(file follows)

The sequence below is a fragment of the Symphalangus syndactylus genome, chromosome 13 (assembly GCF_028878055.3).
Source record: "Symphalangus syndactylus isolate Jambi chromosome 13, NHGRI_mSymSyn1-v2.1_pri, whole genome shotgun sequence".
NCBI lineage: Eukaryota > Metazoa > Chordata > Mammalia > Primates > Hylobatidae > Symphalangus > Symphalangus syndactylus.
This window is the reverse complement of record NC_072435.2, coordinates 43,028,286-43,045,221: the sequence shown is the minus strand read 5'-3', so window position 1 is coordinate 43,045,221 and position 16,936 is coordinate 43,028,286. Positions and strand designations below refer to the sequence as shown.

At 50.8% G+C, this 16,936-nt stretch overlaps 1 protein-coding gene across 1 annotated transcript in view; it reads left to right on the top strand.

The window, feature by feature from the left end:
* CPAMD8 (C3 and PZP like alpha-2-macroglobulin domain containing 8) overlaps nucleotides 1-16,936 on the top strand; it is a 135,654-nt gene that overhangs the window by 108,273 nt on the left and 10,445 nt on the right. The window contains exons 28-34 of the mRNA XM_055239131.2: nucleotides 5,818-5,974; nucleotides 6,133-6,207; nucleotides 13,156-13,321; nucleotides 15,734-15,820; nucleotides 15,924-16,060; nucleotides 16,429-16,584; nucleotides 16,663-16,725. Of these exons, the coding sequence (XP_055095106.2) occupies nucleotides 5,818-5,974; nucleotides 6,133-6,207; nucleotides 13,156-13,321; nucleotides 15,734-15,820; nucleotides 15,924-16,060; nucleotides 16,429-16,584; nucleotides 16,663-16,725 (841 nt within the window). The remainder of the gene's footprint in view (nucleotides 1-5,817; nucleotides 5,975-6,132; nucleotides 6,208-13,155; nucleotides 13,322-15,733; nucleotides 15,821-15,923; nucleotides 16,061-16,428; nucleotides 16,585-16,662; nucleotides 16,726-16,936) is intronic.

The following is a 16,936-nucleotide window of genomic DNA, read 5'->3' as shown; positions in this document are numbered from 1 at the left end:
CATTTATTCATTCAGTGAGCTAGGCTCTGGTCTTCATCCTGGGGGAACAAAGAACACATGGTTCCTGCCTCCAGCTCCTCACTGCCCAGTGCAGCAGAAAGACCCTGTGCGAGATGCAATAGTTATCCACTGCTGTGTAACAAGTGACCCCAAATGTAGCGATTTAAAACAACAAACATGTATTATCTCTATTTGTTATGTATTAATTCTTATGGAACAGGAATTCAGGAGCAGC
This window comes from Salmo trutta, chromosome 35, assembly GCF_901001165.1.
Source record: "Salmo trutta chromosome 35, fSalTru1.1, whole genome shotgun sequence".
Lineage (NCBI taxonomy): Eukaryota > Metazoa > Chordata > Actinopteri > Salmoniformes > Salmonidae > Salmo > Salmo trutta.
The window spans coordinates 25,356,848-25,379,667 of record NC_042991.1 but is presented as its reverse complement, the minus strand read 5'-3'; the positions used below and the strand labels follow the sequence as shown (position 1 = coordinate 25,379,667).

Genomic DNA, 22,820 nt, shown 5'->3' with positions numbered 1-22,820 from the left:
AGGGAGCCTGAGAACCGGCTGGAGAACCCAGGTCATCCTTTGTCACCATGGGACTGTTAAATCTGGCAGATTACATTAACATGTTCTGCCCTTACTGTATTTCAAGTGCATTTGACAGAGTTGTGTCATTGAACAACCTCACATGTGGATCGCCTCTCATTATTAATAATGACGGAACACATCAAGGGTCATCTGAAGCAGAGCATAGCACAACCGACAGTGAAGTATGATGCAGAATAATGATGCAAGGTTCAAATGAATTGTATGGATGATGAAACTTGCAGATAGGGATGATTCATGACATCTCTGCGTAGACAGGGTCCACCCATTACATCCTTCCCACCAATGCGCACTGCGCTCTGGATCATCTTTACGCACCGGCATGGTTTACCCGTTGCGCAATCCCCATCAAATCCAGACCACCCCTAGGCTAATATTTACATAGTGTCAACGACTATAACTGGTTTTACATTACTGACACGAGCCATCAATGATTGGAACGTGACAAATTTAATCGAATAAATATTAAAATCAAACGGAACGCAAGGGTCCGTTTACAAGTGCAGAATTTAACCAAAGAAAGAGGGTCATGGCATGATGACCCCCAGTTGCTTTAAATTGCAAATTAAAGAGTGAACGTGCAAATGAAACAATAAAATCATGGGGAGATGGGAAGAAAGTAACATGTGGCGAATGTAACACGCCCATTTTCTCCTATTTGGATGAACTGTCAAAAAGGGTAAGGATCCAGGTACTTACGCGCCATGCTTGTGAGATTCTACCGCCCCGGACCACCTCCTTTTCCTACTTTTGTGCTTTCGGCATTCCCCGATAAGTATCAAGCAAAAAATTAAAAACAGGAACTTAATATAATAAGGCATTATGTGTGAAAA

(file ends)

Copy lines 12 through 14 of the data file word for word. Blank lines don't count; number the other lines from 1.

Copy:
Lineage (NCBI taxonomy): Eukaryota > Metazoa > Chordata > Actinopteri > Salmoniformes > Salmonidae > Salmo > Salmo trutta.
The window spans coordinates 25,356,848-25,379,667 of record NC_042991.1 but is presented as its reverse complement, the minus strand read 5'-3'; the positions used below and the strand labels follow the sequence as shown (position 1 = coordinate 25,379,667).

Genomic DNA, 22,820 nt, shown 5'->3' with positions numbered 1-22,820 from the left: